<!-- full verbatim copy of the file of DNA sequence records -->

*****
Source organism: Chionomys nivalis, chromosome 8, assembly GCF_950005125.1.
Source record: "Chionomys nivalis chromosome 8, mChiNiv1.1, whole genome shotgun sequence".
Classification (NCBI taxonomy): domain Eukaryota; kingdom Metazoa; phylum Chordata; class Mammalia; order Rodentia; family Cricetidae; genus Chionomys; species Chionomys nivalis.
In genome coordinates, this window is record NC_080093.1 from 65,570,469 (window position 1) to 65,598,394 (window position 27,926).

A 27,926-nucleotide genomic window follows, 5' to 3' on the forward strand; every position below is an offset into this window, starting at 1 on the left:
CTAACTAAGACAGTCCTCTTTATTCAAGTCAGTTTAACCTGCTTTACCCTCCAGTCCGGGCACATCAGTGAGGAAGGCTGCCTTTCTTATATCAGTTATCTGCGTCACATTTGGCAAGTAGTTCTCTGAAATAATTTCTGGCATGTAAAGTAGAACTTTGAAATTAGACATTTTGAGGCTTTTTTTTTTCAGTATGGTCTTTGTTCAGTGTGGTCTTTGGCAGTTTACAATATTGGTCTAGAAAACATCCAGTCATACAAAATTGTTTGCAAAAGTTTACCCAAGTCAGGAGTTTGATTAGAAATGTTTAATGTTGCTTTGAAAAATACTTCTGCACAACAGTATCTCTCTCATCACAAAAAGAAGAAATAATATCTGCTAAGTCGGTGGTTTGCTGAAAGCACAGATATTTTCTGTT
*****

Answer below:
Source organism: Chionomys nivalis, chromosome 8, assembly GCF_950005125.1.
Source record: "Chionomys nivalis chromosome 8, mChiNiv1.1, whole genome shotgun sequence".
Classification (NCBI taxonomy): domain Eukaryota; kingdom Metazoa; phylum Chordata; class Mammalia; order Rodentia; family Cricetidae; genus Chionomys; species Chionomys nivalis.
In genome coordinates, this window is record NC_080093.1 from 65,570,469 (window position 1) to 65,598,394 (window position 27,926).

A 27,926-nucleotide genomic window follows, 5' to 3' on the forward strand; every position below is an offset into this window, starting at 1 on the left:
CTAACTAAGACAGTCCTCTTTATTCAAGTCAGTTTAACCTGCTTTACCCTCCAGTCCGGGCACATCAGTGAGGAAGGCTGCCTTTCTTATATCAGTTATCTGCGTCACATTTGGCAAGTAGTTCTCTGAAATAATTTCTGGCATGTAAAGTAGAACTTTGAAATTAGACATTTTGAGGCTTTTTTTTTTCAGTATGGTCTTTGTTCAGTGTGGTCTTTGGCAGTTTACAATATTGGTCTAGAAAACATCCAGTCATACAAAATTGTTTGCAAAAGTTTACCCAAGTCAGGAGTTTGATTAGAAATGTTTAATGTTGCTTTGAAAAATACTTCTGCACAACAGTATCTCTCTCATCACAAAAAGAAGAAATAATATCTGCTAAGTCGGTGGTTTGCTGAAAGCACAGATATTTTCTGTT